FINNEGANS WAKE

Manuscript

Fair copy, January 1925, §2A draft level 4

MS British Library 47483 14-28 Draft details

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Jaunty Jaun, as I wasº shortly before that made aware, next halted to fetch a breath and to loosen (let God's son now be looking down on toº the poor preambler!) both of his bruised brogues at the weir by Lazar's Walk (for far and wide was he noted for his humane treatment of any kind of abused footgear),º a matter of maybe nine score or so barrelhours'º distance off,º as truly he merited to do. He was there,º I could see, when I took a closer look at him, greatly altered for the brighter thoughº still the graven image of himself as he was used to be, perspiring but happy notwithstanding his foot was still asleep on him,º the way he thought he had a bullock's hoof in his buskin, with his halluxes so splendid, through Ireland untranscended, bigmouthed poesther, propped up, restant,º against a |4slumbersome butterblond4| warden of the peace, one comestabulish Sigurdsen,º who had tumbled |4slumbersomely4| on sleep at night duty behind the curing station, equilebriated amid the embraces of a monopolisedº bottle.
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Now, there were as many as twentynine daughters out of their national hedgeschool (for I seemed to remember how it was still a look before you leap year) learning their antemeridianº lesson of life, |4aseated beseatedº4| as they wereº upon the brink, attracted to the rare sight of the first human |4yellowstone4| landmarkº while they paddled away keeping time with their eight and fifty pedalettes, playing foolyfoolº jouay allo misto posto,
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all barely in their teens, in a charming nocturne to the snores of the log who looked stuck to the sod as ever and oft he murmoaned in his Dutchener's native, visibly unmoved, over his treasure trove for the crown: Dotter dead bedstead mean diggy smuggy flasky!º

Jaunº (after he had in the first place doffed a hat and bowed to all the others in that chorus of praiseº of goodwill girls who they were all rushing for the post, kitteringº about and making a tremendous fuss over him and his rosyposy smile, mussing his hair and the gollywogº curls of him like a trayful of cloudberry tartlets and smilingly smelling the nice perfumios that came peeling off him |4(O, nice!) (nice!)4| which was angelic simply, savouring of wild thyme and parsley jumbled with breadcrumbs (O, nice!) and feeling his fine fat pouch for him and jingaling his jellybags,º for he was just the killingest ladykiller by kindness now you, Jaun, asking kindlily after their healths with those of their dollybegs)º nextº went on to make a few stray remarks anent their personal appearances and the contrary tastes displayed in their short frockies, gently reproving one that the ham of her hom could be seen below her hem and whispering another that the hook of her hum was open a little at the back,º to have an eye to that, hom,º andº all of course just to fill up a form out of pure human respect forº Jaun was becoming (I think, I hope he was) the most purely human being that ever was called man.º Jaun easily made out the features of his fond sister Izzy,º for he knew his love by her waves of splabashing and she knew his love from her way of |4blabushing blubushingº4|, norº could he forget her as easily as all that since he was brotherbesides her godfather as well and heaven knows he thought the world and all of her,º poor good true Jaun.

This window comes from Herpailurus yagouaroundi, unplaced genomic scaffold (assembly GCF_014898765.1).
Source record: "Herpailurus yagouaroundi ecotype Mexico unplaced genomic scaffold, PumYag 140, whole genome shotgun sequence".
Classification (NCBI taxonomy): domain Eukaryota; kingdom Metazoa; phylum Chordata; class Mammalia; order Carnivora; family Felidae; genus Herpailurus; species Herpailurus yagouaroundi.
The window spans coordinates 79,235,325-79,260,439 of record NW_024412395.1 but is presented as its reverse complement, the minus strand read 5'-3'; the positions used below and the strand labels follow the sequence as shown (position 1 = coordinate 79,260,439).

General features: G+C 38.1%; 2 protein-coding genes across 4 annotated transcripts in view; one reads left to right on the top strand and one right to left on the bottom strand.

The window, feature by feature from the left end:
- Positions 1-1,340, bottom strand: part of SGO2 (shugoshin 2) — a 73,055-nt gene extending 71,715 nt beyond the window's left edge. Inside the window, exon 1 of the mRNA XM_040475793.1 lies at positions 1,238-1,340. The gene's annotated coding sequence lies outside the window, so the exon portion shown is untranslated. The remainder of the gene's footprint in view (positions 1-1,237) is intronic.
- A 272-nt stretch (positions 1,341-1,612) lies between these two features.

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— Sister dearest, Jaun delivered himself with express cordiality as he began to take leave of her at once in the first place so as to gain time with deep affection, we honestly believe you sorely will miss us the moment we exit yet we feel as a martyr to the discharge of duty that it is about time we would shove off on our last long journey and not be the load on you. This is the gross proceeds of your teachings in which we were raised, you, Sisº, that used to write to us the exceeding nice letters and be telling us (full well do we recall to mind) thy oldworld tales of homespinning and derringdo and daddyho, thoseº tales which whiskedº our heart so narrated by thou to perfection, our pet of the whole family and the mainsay of our house,º the time we younkers were tossing ourselves in bed, having
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been laid up with Parrish's syrup (the night we wellº remember) for to share our suite of affections with thee.